On Tuesday, the U.S. House of Representatives passed a measure that significantly reduces Transportation Secretary Pete Buttigieg's government salary to a nominal $1.
The bill, led by Rep. Marjorie Taylor Greene of Georgia, was adopted as an amendment to the 2024 Financial Services and General Government Appropriations Act.
Greene took to social media to express her satisfaction with the amendment's passage, criticizing Buttigieg for what she referred to as "fake bike rides," misuse of taxpayer funds for private flights, and attending ceremonies unrelated to his official duties, Fox News reported.
She emphasized that American taxpayers should not be responsible for funding what she perceives as Buttigieg's personal luxuries or his salary.
"Pete Buttigieg doesn’t do his job. It’s all about fake photo ops and taxpayer-funded private jet trips to accept LGBTQ awards for him," Greene said. "I’m happy my amendment passed, but he doesn’t deserve a single penny."
Buttigieg has been a target for Republican lawmakers who have taken issue with his handling of various crises within the Department of Transportation, such as the delayed response to the East Palestine, Ohio train derailment and numerous commercial airline cancellations. His use of government-managed private jets, which is currently under an inspector general investigation, has also been a point of contention, particularly his travel to Montreal to accept an LGBTQ rights award.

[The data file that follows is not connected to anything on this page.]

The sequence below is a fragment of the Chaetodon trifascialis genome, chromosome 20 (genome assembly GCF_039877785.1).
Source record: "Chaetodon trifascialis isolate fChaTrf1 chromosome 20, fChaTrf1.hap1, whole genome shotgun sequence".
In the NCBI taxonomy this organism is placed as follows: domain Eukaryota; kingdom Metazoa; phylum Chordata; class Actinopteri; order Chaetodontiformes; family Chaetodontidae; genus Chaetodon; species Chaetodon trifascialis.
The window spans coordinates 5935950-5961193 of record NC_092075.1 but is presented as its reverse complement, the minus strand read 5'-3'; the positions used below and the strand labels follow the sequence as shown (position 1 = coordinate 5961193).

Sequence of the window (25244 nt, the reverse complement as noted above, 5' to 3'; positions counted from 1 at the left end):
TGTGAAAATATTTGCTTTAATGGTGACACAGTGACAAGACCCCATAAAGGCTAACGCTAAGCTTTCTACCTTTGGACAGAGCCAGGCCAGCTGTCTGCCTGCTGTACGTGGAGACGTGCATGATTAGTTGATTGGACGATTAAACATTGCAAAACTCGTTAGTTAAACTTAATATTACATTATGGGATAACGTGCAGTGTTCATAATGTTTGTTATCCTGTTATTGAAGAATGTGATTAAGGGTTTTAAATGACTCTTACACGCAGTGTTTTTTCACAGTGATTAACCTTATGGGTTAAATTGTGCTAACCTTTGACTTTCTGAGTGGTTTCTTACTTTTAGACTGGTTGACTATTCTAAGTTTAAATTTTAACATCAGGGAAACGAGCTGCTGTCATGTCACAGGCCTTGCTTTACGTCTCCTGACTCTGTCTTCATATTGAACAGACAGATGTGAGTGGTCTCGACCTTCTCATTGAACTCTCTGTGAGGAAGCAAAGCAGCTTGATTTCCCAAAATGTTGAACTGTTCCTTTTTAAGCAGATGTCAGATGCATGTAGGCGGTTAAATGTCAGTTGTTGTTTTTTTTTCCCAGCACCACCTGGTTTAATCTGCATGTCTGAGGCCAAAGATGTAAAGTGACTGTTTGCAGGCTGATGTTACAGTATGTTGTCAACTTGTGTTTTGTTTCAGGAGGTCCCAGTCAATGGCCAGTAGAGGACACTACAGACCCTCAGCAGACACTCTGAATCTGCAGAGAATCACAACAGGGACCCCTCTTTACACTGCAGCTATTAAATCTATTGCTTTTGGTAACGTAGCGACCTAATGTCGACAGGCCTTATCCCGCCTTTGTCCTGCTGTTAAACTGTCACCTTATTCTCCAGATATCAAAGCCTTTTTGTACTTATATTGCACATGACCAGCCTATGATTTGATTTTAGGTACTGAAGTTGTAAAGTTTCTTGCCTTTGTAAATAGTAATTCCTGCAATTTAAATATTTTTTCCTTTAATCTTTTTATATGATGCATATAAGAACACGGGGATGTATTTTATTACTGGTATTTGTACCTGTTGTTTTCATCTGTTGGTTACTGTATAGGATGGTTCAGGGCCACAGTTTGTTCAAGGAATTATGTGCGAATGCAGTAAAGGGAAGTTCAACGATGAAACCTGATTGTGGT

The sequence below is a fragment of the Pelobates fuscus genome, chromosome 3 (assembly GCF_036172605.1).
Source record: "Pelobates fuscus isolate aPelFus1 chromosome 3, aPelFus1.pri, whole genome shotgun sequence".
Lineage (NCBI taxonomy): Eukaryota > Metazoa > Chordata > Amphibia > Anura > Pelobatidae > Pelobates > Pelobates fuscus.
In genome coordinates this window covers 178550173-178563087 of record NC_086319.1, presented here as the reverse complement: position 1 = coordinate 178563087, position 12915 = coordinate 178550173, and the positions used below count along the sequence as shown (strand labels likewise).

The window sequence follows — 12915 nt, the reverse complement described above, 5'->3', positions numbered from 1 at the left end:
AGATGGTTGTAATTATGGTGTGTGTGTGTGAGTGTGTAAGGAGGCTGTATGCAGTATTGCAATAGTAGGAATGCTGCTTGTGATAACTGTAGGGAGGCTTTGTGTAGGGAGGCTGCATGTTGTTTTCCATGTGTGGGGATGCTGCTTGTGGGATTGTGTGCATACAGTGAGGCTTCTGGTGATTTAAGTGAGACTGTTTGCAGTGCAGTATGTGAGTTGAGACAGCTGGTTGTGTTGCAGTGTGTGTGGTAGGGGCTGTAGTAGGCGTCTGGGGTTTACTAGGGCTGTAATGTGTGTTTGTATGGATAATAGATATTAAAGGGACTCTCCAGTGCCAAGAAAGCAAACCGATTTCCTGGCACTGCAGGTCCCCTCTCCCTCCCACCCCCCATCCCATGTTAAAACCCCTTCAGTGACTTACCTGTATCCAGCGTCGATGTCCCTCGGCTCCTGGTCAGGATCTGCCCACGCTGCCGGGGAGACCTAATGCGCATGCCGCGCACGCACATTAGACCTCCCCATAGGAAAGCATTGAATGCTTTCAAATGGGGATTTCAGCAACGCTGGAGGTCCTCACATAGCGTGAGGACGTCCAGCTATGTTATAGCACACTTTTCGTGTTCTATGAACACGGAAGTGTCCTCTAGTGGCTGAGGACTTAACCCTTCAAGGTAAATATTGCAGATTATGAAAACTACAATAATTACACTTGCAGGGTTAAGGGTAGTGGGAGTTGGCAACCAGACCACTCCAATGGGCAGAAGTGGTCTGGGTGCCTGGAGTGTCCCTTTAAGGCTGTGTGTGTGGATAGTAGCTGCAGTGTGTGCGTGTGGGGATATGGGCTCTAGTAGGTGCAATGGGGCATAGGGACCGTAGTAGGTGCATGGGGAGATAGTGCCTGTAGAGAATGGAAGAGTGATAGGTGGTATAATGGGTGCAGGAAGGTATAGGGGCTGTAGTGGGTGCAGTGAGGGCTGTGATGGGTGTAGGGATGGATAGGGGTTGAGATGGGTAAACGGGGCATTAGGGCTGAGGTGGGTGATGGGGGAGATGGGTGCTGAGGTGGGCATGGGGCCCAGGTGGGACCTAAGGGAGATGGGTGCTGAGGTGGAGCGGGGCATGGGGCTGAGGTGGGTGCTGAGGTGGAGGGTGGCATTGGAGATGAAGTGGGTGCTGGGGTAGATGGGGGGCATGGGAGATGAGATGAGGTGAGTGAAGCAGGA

Americans for Public Trust, an oversight organization, has criticized Buttigieg's office for a lack of transparency regarding the costs and purposes of these flights, suggesting that some of the travel may be more political than related to official Department of Transportation business.
"Secretary Buttigieg continues to blow off the American people who simply want to know the true cost of his taxpayer-funded private jet trips," APT Executive Director Caitlin Sutherland said to Fox News. "After multiple FOIA requests, a lawsuit, and an ongoing inspector general investigation, Buttigieg's office still refuses to provide vital details about using a private government jet for a swing state tour, which appears more akin to campaigning than official DOT business."
"Buttigieg looks to be politicizing his role and making it clear that he believes he’s above accountability and transparency, a dismissive attitude that seems to be endemic throughout the Biden administration," Sutherland said.
The bill's passage follows a controversial incident where Buttigieg was scrutinized for vacationing in Portugal during critical negotiations to prevent a potential rail worker strike, further fueling the debate over his dedication to the responsibilities of his office. He called it a “long-planned personal trip.”